Egypt's primary Forensic Medicine Department spokesperson, Dr. Hesham Abdel Hamid, recently revealed that 70 to 80 percent of all Egyptian women can not reach sexual orgasm due to female genital mutilation (FGM), local media reported on Sunday.
According to Abdel Hamid, medical reports confirm that the practice causes extreme delays in the female sexual response cycle and therefore leaves its victims unable to reach orgasm.
The forensic expert also described some worrisome physical side effects of the practice, which include severe physical pain, bleeding and risk of wound infection. He also highlighted its psychological effects, saying victims of the practice often develop post traumatic stress disorder (PTSD).
FGM, which is defined as a "partial or total removal of external genitalia or other injury to the female genital organs for non-medical reasons" by the World Health Organization (WHO), is extremely common in Egypt.
According to a 2014 survey, 92% of Egyptian women aged between 15 and 49 have been circumcised.
"Seen from a human rights perspective, the practice reflects deep-rooted inequality between the sexes, and constitutes an extreme form of discrimination against women."
Egypt's government fighting against the practice
As part of the ongoing crackdown on FGM, Egypt's government has passed a law that increases the penalty for female genital mutilation.
Perpetrators of the practice can now face between five and seven years in prison. If the mutilation leads to permanent disability or death, the perpetrator then faces up to 15 years.
Before the law took effect in 2016, the practice was classified as a misdemeanor and carried a penalty of three months to a maximum of three years in prison.
However, many in the country continue to practice FGM illegally and the government continues to campaign against it.
A universal problem
Even though FGM is "primarily concentrated in 29 countries in Africa and the Middle East," it is also practiced in some Asian and Latin American countries and is considered a universal problem according to WHO.
"It is estimated that more than 200 million girls and women alive today have undergone female genital mutilation in the countries where the practice is concentrated."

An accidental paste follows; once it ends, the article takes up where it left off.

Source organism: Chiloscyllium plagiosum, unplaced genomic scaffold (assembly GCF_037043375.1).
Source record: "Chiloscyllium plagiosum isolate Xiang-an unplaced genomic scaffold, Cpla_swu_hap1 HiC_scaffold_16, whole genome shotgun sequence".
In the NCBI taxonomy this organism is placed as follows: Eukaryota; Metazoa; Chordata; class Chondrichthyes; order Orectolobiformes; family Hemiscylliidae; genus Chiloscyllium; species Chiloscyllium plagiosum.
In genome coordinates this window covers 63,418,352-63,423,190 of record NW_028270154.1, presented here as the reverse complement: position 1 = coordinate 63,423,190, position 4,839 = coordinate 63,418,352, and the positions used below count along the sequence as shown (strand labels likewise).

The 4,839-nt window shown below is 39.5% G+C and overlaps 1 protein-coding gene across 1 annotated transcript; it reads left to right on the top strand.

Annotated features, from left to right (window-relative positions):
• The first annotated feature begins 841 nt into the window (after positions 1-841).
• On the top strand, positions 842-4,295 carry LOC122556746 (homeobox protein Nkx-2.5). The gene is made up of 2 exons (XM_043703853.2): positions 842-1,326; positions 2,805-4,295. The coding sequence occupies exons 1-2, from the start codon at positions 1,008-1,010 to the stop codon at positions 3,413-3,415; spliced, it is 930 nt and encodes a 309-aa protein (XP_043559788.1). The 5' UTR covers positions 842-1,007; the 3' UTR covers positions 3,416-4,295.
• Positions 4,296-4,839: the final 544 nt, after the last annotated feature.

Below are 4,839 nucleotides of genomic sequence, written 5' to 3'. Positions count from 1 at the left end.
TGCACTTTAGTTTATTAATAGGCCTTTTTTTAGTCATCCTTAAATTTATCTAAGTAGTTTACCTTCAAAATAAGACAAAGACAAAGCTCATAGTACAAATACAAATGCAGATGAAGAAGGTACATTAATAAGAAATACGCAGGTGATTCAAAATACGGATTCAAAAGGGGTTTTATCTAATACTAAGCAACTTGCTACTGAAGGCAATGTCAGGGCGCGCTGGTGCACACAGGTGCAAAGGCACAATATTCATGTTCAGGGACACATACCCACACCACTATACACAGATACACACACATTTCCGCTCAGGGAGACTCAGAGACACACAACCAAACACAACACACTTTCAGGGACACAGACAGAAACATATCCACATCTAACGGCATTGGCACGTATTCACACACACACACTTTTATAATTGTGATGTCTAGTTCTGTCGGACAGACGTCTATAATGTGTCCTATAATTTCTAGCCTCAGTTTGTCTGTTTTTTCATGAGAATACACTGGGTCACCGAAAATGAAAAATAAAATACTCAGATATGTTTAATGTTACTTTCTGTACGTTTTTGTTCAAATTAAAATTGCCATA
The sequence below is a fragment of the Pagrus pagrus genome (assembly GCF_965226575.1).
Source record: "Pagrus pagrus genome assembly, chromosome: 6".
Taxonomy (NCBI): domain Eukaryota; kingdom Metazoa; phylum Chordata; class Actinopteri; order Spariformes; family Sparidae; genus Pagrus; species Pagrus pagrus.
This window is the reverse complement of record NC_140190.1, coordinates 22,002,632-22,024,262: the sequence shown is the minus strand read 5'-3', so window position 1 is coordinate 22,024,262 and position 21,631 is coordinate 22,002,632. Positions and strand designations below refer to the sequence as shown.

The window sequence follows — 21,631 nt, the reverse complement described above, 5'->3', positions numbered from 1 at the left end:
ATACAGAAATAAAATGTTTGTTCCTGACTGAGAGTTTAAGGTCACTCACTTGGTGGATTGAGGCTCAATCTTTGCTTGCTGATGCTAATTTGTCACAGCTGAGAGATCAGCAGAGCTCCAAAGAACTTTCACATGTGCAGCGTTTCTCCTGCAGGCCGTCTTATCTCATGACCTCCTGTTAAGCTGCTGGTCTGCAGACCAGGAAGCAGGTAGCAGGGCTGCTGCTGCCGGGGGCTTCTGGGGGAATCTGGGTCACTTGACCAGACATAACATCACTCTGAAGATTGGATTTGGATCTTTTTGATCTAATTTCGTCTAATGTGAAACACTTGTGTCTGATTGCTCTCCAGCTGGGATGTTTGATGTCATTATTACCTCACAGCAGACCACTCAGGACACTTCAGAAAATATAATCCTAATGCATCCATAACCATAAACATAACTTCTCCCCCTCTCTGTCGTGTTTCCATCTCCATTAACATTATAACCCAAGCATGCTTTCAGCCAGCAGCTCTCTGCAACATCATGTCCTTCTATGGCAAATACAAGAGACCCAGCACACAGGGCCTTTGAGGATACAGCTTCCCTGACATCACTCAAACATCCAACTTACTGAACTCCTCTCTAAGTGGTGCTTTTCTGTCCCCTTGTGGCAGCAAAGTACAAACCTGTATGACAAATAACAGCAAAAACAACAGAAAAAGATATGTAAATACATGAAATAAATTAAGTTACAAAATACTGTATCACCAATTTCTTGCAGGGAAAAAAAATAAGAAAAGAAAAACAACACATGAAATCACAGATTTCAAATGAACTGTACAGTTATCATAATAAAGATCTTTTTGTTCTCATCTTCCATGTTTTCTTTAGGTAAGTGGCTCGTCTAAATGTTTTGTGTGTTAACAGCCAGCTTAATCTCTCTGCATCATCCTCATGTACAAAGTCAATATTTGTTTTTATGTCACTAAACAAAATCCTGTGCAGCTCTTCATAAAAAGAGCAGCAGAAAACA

It is also estimated that 3 million girls are at risk of female genital mutilation every year, with the majority being under 15 years of age.
FGM has nothing to do with religion
Even though people often erroneously link FGM to religion, the practice has nothing to do with any faith and predates both Christianity and Islam, according to Human Rights Watch.
The human rights organization stresses the important role religious leaders have when it comes to disassociating the practice from religion.
On their website, they also add that FGM has already been denounced by many religious authorities and its association to Islam in particular has been "refuted by many Muslim scholars and theologians who say that FGM is not prescribed in the Quran and is contradictory to the teachings of Islam."
Women in the region are still subject to regressive practices
While FGM takes center stage as one of the most horrific practices that are enforced on women, the risk of other regressive customs imposed on them is still high.
Just last year, Elhamy Ageena, a member of Parliament in Egypt, asked universities to impose virginity tests on female university students.
In an interview with Youm7, he said that the Ministry of Higher Education should make these tests a prerequisite for enrollment.
"Any girl applying to university should be tested to prove that she is a 'Miss' – a virgin. Each and every female applicant should present forward an official document that confirms she is a virgin. This should be done in an effort to eradicate this spreading phenomena of urfi marriage in Egypt," Ageena said.
The MP's proposal and comments sparked outrage in the country.
According to CNN, NGOs, politicians and women's rights advocates all condemned his statements; "the National Council for Women, as well as the President of Cairo University, called for him to be stripped of his parliamentary immunity" too.